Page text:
Gov’t privacy authority questions need for Shin Bet to track Omicron

There was a prior Knesset law authorizing Shin Bet tracking of the coronavirus, but it expired this past July.

SECURITY SURVEILLANCE monitors. Privacy advocates argue that even if the official transfer of data does not identify individuals, anyone who wants to abuse the information to invade an individual’s privacy can do so with ease (photo credit: KAI PFAFFENBACH/REUTERS)
SECURITY SURVEILLANCE monitors. Privacy advocates argue that even if the official transfer of data does not identify individuals, anyone who wants to abuse the information to invade an individual’s privacy can do so with ease
(photo credit: KAI PFAFFENBACH/REUTERS)

The government’s Authority for Privacy told the Knesset Foreign Affairs and Defense Committee that it is questionable whether using the Shin Bet (Israel Security Agency) is justified for tracking citizens infected by the new COVID-19 Omicron variant.

The committee held hearings on Tuesday as a prerequisite to moving forward with legislation to authorize Shin Bet tracking. The legislation could happen as soon as Thursday, or else next week.

The Shin Bet started tracking Omicron-infected citizens on Sunday on the basis of a government decision, despite prior High Court of Justice rulings that this could only be reengaged on the basis of a new Knesset law.

There was a prior Knesset law authorizing Shin Bet tracking of COVID-19, but it expired in July.

A group of NGOs filed a petition with the High Court on Monday to declare the restoration of Shin Bet tracking as illegal. In the meantime, the Knesset debated the issue.

THE KNESSET building in Jerusalem holds one of the world’s smallest legislatures. (credit: MARC ISRAEL SELLEM/THE JERUSALEM POST)THE KNESSET building in Jerusalem holds one of the world’s smallest legislatures. (credit: MARC ISRAEL SELLEM/THE JERUSALEM POST)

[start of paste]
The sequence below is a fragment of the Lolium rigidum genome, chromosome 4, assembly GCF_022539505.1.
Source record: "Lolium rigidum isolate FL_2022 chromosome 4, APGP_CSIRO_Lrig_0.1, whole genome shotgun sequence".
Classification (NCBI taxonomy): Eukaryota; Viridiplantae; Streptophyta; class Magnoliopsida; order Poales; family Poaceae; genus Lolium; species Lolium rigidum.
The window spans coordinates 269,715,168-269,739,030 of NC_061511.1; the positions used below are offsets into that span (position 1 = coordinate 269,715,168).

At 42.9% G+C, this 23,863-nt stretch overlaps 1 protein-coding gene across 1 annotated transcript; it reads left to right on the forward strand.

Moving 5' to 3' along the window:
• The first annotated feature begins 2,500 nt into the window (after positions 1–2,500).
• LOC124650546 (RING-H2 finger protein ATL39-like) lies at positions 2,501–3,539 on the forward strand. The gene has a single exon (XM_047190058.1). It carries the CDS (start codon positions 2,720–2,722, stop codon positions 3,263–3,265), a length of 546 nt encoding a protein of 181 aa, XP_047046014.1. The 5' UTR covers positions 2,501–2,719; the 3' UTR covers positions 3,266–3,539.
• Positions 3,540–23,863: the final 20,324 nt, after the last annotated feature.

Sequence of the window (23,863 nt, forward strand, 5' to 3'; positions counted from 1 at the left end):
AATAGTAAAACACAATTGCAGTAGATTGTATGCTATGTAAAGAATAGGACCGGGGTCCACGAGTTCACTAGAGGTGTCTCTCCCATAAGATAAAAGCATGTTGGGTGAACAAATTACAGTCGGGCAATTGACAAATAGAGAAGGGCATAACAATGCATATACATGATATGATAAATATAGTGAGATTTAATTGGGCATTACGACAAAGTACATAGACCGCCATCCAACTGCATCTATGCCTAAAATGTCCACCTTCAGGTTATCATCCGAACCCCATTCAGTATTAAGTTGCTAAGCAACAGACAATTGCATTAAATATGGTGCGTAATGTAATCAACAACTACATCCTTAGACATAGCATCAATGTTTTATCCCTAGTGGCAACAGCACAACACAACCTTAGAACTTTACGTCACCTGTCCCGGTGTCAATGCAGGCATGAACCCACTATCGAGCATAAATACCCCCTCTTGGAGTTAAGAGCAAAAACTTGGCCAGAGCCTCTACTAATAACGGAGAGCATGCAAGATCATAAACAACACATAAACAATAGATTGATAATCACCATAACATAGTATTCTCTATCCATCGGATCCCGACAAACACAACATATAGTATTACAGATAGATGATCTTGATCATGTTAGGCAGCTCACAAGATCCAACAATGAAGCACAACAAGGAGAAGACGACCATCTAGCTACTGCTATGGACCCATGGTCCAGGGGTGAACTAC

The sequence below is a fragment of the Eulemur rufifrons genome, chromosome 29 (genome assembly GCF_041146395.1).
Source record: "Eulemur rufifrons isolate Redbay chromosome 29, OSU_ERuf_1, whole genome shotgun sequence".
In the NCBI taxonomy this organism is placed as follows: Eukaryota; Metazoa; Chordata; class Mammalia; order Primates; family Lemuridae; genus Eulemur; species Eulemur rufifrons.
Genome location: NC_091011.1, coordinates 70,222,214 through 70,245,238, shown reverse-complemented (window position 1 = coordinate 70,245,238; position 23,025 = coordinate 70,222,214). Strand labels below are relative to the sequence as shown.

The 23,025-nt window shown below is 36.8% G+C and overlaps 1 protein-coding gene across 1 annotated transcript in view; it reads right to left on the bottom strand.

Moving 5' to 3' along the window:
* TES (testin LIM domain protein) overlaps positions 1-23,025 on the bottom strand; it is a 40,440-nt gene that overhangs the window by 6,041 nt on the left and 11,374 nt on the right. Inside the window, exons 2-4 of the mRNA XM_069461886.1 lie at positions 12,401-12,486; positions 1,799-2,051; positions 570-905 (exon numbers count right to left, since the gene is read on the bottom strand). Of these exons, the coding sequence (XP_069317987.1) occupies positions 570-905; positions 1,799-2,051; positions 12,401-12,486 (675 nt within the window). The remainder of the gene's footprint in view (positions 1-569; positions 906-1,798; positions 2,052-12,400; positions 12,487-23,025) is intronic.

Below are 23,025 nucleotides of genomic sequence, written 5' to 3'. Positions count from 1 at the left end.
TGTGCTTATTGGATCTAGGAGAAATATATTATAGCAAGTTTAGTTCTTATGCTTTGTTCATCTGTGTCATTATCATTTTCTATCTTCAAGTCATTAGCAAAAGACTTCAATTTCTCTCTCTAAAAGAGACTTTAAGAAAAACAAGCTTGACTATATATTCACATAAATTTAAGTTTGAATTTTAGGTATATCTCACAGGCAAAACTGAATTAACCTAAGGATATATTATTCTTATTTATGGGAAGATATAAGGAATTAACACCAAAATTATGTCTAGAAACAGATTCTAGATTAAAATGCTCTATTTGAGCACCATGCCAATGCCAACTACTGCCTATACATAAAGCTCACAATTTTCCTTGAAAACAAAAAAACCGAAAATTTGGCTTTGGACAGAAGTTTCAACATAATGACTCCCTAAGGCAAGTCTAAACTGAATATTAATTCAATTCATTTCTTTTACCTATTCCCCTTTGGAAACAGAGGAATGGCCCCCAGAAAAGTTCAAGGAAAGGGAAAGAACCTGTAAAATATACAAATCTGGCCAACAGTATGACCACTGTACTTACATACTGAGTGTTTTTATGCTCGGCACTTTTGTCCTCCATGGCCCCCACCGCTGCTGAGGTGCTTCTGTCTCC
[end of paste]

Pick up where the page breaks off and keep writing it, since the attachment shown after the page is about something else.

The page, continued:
Committee chairman and former Mossad deputy chief Ram Ben-Barak expressed unease with reengaging the Shin Bet to track citizens, which is beyond the agency’s standard mandate of combating terrorism, but appeared ready to hold the government line, in light of the emergency.

Deputy Attorney-General Raz Nizri said bringing the intelligence agency back into a domestic policy issue was “very problematic,” but that the situation was so serious that his office had been convinced that there was no alternative.

Health Ministry Public Health Services head Sharon Alroy-Preis told the committee that while epidemiological probes had identified 186 persons who came into contact with Omicron-infected people, the Shin Bet had found another 44 contacts that had been missed by human error.

New Hope MK Zvi Hauser said he was less worried about the current use of the Shin Bet than previously, because it was limited to only those infected with Omicron and for a shorter period.

He asked Alroy-Preis at what infection number she thought the state could stop using the Shin Bet, and she said it was too soon to say.

Alroy-Preis did say that if there were 500 Omicron-infected people, the ministry would consider itself as having “lost control” of the tracking.

Yesh Atid MK Meirav Ben Ari opposed using the Shin Bet, saying it was too extreme a measure for a democracy to take when it was unclear how bad Omicron was.

Also, multiple MKs from Meretz vehemently criticized the new Shin Bet COVID-19-tracking policy as illegal.